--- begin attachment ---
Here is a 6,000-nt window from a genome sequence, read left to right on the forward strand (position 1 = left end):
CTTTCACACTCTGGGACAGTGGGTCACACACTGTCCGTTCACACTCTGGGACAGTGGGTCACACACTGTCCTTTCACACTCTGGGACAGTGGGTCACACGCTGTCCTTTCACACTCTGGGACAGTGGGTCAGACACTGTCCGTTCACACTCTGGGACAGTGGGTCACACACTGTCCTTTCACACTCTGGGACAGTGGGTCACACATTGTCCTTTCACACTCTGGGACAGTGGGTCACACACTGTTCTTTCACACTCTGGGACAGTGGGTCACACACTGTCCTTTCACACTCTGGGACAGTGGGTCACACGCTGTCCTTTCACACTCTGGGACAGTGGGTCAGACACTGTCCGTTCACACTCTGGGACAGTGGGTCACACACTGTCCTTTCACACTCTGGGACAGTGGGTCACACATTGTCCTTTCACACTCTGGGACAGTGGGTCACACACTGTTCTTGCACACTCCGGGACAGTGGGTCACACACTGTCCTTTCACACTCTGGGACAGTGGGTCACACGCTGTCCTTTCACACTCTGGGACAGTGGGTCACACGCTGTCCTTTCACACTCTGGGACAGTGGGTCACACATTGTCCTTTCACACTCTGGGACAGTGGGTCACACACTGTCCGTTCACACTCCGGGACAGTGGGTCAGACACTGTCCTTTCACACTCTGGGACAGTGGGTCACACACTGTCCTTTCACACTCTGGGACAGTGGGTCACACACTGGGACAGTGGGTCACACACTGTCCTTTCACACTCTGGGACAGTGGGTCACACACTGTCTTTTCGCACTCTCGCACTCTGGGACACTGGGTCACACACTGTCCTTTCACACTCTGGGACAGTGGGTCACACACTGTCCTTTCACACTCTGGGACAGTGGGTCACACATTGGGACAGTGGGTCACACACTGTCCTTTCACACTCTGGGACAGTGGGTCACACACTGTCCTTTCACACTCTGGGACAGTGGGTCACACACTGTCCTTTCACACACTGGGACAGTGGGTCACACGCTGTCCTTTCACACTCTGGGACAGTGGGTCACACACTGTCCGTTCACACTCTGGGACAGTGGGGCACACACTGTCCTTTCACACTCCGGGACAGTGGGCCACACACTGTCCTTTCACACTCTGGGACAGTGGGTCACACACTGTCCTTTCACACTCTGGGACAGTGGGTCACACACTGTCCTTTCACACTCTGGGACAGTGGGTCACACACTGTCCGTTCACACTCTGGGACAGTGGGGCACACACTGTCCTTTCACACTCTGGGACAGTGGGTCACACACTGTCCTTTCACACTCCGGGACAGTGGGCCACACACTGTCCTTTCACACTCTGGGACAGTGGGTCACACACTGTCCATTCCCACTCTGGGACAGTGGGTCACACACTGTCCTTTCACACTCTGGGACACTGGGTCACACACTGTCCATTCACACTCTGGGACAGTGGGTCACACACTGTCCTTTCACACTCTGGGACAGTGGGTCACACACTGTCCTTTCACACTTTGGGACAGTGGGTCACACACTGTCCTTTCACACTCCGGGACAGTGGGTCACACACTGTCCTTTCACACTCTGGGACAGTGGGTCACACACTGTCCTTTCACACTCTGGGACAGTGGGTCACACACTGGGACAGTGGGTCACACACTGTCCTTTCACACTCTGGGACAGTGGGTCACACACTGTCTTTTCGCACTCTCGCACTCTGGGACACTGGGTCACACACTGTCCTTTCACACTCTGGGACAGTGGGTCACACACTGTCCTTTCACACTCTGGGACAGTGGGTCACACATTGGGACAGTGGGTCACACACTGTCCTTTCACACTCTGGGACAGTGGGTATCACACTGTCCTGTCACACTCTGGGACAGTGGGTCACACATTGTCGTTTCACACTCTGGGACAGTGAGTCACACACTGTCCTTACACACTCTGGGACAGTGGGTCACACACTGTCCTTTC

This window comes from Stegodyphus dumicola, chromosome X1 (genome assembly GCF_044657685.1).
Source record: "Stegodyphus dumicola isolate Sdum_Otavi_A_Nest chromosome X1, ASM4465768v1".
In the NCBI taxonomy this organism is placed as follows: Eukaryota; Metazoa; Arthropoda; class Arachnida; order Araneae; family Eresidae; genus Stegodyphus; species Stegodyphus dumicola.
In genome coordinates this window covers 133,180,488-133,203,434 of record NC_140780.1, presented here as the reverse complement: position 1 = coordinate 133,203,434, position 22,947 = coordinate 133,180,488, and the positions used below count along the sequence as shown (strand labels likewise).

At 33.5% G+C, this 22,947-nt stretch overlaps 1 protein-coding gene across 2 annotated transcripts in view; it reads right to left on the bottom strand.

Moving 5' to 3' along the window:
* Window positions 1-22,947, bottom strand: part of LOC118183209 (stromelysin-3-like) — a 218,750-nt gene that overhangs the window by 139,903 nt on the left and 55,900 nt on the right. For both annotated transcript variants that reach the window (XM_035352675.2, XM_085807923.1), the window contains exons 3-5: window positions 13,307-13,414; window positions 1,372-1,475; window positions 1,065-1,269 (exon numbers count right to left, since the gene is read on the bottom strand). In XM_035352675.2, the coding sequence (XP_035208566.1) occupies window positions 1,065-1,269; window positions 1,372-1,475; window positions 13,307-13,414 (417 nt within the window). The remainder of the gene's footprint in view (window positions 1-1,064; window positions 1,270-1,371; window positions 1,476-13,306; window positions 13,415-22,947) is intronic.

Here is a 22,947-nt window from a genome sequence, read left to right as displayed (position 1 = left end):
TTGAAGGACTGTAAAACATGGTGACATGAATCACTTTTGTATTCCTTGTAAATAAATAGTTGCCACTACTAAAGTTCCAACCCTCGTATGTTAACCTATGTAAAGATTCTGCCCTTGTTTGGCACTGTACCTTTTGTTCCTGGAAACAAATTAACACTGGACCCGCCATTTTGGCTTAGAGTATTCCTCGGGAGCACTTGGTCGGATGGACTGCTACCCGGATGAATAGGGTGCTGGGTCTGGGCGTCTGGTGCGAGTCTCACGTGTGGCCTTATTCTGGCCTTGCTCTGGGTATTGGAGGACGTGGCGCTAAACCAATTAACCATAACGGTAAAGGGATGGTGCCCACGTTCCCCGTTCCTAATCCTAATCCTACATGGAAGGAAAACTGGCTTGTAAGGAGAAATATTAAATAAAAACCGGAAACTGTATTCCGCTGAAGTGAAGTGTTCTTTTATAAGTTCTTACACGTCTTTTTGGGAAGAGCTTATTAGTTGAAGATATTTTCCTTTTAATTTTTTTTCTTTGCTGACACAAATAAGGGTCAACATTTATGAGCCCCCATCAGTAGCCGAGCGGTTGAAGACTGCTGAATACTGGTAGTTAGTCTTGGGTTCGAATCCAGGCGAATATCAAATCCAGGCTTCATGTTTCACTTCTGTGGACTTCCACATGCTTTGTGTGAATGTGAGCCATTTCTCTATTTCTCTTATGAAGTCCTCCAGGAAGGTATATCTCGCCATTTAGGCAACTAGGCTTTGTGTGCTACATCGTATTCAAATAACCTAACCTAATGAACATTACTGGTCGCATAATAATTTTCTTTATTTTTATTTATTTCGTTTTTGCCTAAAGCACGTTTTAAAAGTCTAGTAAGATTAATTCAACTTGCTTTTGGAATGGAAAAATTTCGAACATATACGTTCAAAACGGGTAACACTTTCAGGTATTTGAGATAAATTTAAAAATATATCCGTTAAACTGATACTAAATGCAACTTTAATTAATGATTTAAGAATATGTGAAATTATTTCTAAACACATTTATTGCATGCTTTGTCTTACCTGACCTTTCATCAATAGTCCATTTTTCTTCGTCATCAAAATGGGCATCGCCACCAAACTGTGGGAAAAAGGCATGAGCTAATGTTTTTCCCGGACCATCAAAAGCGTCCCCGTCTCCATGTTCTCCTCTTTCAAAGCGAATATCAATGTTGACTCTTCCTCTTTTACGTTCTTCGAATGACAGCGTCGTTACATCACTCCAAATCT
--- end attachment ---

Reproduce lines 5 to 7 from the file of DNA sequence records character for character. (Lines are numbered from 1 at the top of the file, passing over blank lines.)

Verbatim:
In the NCBI taxonomy this organism is placed as follows: Eukaryota; Metazoa; Arthropoda; class Arachnida; order Araneae; family Eresidae; genus Stegodyphus; species Stegodyphus dumicola.
In genome coordinates this window covers 133,180,488-133,203,434 of record NC_140780.1, presented here as the reverse complement: position 1 = coordinate 133,203,434, position 22,947 = coordinate 133,180,488, and the positions used below count along the sequence as shown (strand labels likewise).

At 33.5% G+C, this 22,947-nt stretch overlaps 1 protein-coding gene across 2 annotated transcripts in view; it reads right to left on the bottom strand.